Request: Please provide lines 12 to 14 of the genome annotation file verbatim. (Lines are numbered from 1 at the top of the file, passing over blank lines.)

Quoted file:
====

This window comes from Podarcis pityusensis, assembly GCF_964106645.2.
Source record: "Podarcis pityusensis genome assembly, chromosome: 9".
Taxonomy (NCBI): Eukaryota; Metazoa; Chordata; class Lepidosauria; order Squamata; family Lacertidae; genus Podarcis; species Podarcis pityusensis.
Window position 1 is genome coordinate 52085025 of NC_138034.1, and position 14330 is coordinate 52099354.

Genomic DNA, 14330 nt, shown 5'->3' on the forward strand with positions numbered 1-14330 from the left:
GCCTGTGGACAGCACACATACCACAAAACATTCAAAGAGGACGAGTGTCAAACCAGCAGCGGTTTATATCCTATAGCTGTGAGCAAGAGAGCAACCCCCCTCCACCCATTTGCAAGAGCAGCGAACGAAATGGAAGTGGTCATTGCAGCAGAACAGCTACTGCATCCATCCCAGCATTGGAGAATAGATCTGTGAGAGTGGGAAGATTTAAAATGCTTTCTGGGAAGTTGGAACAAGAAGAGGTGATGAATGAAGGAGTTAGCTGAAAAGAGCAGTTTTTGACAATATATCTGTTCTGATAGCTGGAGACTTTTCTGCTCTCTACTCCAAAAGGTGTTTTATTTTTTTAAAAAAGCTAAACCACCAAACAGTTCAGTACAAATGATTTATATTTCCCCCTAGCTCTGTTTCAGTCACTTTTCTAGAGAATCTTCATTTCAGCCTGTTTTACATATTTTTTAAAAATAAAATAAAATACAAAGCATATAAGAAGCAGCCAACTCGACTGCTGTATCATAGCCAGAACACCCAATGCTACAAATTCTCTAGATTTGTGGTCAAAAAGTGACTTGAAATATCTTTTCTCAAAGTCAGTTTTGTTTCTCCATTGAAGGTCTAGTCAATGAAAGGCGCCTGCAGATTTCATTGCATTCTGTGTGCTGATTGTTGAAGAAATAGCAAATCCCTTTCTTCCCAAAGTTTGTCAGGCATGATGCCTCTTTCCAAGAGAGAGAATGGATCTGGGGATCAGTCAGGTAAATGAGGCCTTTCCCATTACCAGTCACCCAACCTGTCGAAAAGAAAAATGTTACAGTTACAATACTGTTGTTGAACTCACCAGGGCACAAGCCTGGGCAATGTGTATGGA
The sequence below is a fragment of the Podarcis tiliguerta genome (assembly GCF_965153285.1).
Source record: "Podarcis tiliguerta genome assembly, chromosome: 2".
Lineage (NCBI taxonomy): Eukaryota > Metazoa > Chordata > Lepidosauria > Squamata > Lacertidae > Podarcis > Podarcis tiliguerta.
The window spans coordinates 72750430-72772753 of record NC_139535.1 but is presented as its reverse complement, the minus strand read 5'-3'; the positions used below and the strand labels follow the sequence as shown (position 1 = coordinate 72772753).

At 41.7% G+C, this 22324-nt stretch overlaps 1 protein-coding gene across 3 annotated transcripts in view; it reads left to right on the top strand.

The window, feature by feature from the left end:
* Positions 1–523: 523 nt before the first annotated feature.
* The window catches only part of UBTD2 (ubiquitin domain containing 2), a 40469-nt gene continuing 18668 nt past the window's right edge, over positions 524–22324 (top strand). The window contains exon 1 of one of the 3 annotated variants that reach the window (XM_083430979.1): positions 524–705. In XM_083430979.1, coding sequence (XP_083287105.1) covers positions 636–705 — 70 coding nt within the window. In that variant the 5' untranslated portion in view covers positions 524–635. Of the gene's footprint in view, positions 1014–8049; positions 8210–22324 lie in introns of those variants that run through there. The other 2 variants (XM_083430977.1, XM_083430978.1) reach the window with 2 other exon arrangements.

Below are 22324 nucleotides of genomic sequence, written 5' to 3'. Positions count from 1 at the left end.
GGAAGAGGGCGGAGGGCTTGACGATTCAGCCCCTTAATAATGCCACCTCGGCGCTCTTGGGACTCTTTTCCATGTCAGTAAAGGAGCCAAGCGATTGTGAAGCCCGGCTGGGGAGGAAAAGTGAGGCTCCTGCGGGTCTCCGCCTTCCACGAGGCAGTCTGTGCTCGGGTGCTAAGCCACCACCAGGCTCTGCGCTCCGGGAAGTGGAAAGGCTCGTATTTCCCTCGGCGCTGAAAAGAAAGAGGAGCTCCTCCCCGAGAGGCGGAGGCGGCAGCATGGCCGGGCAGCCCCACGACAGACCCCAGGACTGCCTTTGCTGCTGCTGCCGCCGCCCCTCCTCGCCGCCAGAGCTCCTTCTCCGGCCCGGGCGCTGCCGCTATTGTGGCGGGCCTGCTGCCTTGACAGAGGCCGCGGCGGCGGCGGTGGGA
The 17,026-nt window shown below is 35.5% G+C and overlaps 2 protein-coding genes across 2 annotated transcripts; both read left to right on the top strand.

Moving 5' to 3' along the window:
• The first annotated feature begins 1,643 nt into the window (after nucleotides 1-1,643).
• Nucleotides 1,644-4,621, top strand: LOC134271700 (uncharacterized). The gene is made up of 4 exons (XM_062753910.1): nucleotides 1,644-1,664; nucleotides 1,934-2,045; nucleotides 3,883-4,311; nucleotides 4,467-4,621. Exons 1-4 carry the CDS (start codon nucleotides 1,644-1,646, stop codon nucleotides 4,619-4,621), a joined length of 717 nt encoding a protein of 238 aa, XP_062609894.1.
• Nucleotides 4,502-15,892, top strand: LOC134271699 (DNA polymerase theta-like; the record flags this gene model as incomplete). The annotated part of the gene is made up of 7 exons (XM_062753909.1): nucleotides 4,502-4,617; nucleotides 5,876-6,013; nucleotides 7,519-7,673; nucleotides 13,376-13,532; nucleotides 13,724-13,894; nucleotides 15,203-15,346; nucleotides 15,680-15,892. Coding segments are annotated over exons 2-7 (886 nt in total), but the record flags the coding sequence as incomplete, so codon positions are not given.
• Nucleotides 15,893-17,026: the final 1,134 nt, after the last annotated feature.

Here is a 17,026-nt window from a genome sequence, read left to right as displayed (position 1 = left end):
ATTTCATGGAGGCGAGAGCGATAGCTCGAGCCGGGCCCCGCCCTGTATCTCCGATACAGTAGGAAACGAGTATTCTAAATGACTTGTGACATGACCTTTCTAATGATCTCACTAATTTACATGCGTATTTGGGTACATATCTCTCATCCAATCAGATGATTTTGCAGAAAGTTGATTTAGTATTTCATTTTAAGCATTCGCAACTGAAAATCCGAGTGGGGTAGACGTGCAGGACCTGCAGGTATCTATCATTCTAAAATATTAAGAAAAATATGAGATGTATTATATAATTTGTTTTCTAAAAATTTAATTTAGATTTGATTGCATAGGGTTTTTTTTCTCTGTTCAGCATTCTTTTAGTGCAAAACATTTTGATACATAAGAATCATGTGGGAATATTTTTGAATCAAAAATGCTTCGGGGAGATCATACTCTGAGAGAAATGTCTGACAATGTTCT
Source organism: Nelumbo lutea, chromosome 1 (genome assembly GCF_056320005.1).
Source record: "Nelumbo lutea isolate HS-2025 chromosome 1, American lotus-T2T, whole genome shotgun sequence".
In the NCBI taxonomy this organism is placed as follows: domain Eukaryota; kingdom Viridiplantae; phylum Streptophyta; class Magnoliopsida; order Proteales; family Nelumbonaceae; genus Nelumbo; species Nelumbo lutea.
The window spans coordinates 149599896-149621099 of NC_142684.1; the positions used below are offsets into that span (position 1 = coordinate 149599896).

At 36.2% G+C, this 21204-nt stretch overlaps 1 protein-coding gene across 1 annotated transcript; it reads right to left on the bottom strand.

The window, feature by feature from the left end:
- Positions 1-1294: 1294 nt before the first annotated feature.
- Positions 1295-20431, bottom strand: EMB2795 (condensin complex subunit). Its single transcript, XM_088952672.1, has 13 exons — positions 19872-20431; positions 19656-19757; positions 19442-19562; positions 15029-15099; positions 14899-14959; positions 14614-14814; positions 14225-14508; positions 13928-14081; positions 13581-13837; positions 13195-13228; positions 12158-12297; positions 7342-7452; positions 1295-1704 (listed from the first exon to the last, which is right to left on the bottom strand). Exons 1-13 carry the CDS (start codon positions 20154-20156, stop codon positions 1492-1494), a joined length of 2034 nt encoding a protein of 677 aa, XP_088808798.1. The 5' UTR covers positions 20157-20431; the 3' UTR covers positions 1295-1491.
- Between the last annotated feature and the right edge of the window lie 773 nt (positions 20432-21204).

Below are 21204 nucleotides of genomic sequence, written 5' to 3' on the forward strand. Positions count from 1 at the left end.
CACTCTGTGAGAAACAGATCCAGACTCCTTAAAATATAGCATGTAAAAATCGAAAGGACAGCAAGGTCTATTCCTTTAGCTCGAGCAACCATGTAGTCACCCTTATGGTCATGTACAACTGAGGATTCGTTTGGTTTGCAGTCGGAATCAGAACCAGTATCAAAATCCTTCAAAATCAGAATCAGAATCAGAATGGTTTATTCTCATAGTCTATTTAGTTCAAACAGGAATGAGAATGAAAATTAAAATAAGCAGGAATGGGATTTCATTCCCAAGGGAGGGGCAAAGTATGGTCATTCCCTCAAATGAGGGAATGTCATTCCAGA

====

The window, feature by feature from the left end:
* Positions 1–523: 523 nt before the first annotated feature.
* The window catches only part of UBTD2 (ubiquitin domain containing 2), a 40469-nt gene continuing 18668 nt past the window's right edge, over positions 524–22324 (top strand). The window contains exon 1 of one of the 3 annotated variants that reach the window (XM_083430979.1): positions 524–705. In XM_083430979.1, coding sequence (XP_083287105.1) covers positions 636–705 — 70 coding nt within the window. In that variant the 5' untranslated portion in view covers positions 524–635. Of the gene's footprint in view, positions 1014–8049; positions 8210–22324 lie in introns of those variants that run through there. The other 2 variants (XM_083430977.1, XM_083430978.1) reach the window with 2 other exon arrangements.